VIDA, Ore. -- The Holiday Farm Fire left patches of destruction along the Highway 126 corridor, and while communities recover from lost homes and livelihoods, researchers are also keeping an eye on the health of the McKenzie River, which flows through the middle of it all.
The fire left a patchwork of destroyed land, homes and other structures while leaving other areas unscathed.
Among the properties touched by the fire were those protected by the McKenzie River Trust, a Eugene-based nonprofit land trust throughout the McKenzie Basin. Their conservation efforts focus on protecting habitat and ensuring clean water.
Executive Director Joe Moll said that along Highway 126, none of the lands they protect went untouched by the fire.
"The McKenzie River defines the community in many ways," he said. "We have a lot to learn about what has happened. It's still unfolding before us."
Moll and some of his staff were able to visit the area for the first time last Friday. Along the riverside, they found that a patchwork of vegetation went unscathed by the fire. Though the water was running clear, they were thinking about the health of the river.
"We knew that right around the time of the fires is typically when wild spring Chinook salmon are returning to the side channels and lower areas of the McKenzie River and spawning," Moll said "So we were wondering, 'What's going on?'"
Oregon State University College of Forestry Associate Professor Kevin Bladon visited the Holiday Farm Fire burn area to assess the water and soil.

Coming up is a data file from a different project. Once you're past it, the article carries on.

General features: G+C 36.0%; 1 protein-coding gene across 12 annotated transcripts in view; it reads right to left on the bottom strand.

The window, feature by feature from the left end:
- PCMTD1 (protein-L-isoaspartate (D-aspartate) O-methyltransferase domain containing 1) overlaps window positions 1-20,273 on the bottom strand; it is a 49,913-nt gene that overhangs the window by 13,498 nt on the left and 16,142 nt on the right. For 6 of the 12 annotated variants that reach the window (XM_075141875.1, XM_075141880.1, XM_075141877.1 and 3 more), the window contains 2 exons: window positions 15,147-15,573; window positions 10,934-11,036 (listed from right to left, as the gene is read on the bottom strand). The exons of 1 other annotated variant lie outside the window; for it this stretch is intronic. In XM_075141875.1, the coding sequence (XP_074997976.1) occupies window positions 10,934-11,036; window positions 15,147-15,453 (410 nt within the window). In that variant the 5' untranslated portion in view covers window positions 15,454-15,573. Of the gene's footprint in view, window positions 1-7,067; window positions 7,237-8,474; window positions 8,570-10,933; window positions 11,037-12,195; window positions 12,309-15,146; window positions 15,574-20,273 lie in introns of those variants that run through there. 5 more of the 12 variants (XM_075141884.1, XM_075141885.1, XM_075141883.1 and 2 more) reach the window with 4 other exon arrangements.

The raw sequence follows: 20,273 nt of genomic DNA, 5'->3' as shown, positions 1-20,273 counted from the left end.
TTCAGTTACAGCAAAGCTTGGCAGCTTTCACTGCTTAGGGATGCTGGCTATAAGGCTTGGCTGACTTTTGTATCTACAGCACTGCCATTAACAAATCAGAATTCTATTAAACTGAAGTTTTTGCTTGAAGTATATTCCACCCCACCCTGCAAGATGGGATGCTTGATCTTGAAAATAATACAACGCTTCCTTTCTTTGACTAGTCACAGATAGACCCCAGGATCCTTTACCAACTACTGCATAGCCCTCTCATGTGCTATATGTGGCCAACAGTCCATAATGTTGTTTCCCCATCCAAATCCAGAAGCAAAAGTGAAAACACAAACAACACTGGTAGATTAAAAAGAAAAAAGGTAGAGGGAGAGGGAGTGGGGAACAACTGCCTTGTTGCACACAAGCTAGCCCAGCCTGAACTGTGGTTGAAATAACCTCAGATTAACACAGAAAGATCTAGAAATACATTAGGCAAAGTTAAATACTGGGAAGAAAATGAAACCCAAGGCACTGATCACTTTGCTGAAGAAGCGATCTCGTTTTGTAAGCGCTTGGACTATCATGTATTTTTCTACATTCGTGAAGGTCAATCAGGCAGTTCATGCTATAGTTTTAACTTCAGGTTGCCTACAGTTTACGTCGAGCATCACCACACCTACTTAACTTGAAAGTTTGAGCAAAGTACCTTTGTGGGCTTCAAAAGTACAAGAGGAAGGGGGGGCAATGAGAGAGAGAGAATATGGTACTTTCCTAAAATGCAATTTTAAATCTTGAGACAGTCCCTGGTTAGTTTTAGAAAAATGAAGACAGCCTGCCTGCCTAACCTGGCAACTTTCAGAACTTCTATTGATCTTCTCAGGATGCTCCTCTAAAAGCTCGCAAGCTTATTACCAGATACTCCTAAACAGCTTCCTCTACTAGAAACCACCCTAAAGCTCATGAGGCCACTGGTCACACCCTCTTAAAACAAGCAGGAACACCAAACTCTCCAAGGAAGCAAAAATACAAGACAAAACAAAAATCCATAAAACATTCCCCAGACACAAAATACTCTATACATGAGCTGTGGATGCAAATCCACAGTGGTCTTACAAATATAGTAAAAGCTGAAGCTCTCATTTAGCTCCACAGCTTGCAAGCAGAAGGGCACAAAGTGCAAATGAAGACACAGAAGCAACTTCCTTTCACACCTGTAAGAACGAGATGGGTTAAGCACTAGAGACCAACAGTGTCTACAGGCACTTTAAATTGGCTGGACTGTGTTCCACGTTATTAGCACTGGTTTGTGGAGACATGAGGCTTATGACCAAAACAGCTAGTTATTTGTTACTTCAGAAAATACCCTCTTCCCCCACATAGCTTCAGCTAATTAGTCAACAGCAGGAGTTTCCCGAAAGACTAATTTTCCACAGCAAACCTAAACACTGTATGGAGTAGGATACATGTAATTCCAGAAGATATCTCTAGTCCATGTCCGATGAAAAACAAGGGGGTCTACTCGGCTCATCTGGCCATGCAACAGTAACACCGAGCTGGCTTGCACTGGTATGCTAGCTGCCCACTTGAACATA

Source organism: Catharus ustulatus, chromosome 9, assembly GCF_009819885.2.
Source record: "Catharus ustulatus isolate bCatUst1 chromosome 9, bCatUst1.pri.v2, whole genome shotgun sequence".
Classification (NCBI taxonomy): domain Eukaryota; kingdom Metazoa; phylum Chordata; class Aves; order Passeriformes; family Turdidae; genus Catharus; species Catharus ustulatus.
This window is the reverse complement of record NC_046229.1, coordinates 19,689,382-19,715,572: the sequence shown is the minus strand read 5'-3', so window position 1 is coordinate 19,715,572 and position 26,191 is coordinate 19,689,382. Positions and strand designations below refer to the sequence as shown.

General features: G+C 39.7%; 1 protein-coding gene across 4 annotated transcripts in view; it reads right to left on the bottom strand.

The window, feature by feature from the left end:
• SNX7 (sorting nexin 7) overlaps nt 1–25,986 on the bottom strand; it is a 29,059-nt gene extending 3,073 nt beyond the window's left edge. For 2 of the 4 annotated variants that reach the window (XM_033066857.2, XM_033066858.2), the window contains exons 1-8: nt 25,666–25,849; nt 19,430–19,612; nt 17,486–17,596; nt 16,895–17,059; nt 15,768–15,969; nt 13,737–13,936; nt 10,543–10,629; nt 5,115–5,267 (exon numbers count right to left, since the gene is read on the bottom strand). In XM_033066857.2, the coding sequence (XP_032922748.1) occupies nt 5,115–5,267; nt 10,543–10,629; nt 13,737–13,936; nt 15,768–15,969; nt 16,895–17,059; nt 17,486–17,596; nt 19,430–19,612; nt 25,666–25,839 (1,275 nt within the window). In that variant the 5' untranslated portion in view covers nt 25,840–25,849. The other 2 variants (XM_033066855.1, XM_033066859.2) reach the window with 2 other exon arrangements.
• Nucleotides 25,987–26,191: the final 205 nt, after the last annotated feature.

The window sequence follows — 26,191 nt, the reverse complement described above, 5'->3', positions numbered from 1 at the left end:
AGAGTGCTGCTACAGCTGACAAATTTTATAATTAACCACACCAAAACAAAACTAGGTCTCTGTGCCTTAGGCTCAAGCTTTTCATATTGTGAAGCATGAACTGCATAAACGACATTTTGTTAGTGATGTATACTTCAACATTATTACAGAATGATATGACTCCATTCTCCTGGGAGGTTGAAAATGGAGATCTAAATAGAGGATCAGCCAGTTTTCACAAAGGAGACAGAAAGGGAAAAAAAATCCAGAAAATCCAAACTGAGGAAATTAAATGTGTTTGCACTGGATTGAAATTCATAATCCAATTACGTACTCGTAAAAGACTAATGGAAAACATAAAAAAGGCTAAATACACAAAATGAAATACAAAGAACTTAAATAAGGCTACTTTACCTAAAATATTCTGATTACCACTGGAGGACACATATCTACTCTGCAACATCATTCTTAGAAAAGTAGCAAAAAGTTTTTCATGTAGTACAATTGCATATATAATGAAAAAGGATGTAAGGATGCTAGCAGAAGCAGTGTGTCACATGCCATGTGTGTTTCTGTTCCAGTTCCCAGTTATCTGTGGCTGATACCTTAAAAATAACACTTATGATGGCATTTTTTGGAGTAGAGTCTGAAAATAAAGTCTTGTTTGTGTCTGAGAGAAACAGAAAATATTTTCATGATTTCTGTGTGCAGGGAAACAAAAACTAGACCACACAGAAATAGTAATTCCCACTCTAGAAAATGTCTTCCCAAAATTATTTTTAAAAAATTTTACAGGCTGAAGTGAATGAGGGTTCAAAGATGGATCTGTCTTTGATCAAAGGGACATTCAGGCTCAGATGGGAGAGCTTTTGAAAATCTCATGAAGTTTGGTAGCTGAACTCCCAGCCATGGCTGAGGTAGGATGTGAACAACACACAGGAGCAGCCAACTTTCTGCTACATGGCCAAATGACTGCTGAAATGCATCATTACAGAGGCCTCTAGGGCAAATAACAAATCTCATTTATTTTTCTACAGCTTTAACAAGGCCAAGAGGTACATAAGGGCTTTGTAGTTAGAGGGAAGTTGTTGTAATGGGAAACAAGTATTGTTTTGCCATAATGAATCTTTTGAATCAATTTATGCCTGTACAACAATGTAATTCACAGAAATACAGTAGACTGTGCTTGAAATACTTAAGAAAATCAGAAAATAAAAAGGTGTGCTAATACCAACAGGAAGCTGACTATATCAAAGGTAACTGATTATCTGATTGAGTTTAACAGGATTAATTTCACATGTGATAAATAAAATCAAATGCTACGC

He said that rainwater can typically infiltrate forest soils, but when burned, water will flow over the ground, especially on steep slopes.
Along with the rainwater, things like soil, arsenic, mercury and nitrogen can flow into the river, which can impact the optical quality of the water or increase algae growth, among other things.
"If you start to study the whole system, you start to realize there's always some winners and some losers. Some things change in a positive way and other aspects that are quite negative and persist for multiple decades," Bladon said.
However, wildfire impacts can also improve the health of the river. For instance, increased amounts of insects, worms and other organisms can provide food for fish. More fallen trees and vegetation in the water can create a complex habitat and encourage healthy ecosystems.
Though the fall and winter rains will be the true test of how the river fares, at the riverside, Moll found a symbol of hope while in the burn area.
"There beneath the surface were Chinook salmon spawning right there as they've always done," he said.
The fish spawned in the McKenzie this year will begin their journey to the ocean next year. They will not return until five to six years later.
"Try to imagine, what will they encounter? What will the river look like in six years? What will the community look like in six years?" Moll said.
He hopes that as the community rebuilds, they help the river become healthier.